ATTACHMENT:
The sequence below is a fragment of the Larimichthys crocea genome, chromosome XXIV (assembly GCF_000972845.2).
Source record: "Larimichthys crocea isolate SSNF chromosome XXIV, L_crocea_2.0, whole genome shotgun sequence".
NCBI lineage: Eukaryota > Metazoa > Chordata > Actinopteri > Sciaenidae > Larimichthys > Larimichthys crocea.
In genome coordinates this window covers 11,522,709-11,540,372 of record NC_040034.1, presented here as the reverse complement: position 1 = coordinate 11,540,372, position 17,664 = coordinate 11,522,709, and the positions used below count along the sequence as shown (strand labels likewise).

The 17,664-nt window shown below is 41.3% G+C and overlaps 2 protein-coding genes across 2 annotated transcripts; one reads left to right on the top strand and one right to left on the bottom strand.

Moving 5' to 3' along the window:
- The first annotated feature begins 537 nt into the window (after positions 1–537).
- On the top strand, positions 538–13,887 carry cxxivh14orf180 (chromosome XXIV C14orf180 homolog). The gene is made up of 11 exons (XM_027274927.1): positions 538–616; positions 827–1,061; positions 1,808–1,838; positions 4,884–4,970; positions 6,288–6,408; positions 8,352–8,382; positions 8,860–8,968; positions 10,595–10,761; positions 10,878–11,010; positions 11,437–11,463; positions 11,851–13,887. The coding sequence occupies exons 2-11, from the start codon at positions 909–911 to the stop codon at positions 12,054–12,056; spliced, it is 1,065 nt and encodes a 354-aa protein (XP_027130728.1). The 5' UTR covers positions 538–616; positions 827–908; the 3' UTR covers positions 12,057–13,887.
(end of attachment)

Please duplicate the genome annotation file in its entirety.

The sequence below is a fragment of the Larimichthys crocea genome, chromosome XXIV (assembly GCF_000972845.2).
Source record: "Larimichthys crocea isolate SSNF chromosome XXIV, L_crocea_2.0, whole genome shotgun sequence".
NCBI lineage: Eukaryota > Metazoa > Chordata > Actinopteri > Sciaenidae > Larimichthys > Larimichthys crocea.
In genome coordinates this window covers 11,522,709-11,540,372 of record NC_040034.1, presented here as the reverse complement: position 1 = coordinate 11,540,372, position 17,664 = coordinate 11,522,709, and the positions used below count along the sequence as shown (strand labels likewise).

The 17,664-nt window shown below is 41.3% G+C and overlaps 2 protein-coding genes across 2 annotated transcripts; one reads left to right on the top strand and one right to left on the bottom strand.

Moving 5' to 3' along the window:
- The first annotated feature begins 537 nt into the window (after positions 1–537).
- On the top strand, positions 538–13,887 carry cxxivh14orf180 (chromosome XXIV C14orf180 homolog). The gene is made up of 11 exons (XM_027274927.1): positions 538–616; positions 827–1,061; positions 1,808–1,838; positions 4,884–4,970; positions 6,288–6,408; positions 8,352–8,382; positions 8,860–8,968; positions 10,595–10,761; positions 10,878–11,010; positions 11,437–11,463; positions 11,851–13,887. The coding sequence occupies exons 2-11, from the start codon at positions 909–911 to the stop codon at positions 12,054–12,056; spliced, it is 1,065 nt and encodes a 354-aa protein (XP_027130728.1). The 5' UTR covers positions 538–616; positions 827–908; the 3' UTR covers positions 12,057–13,887.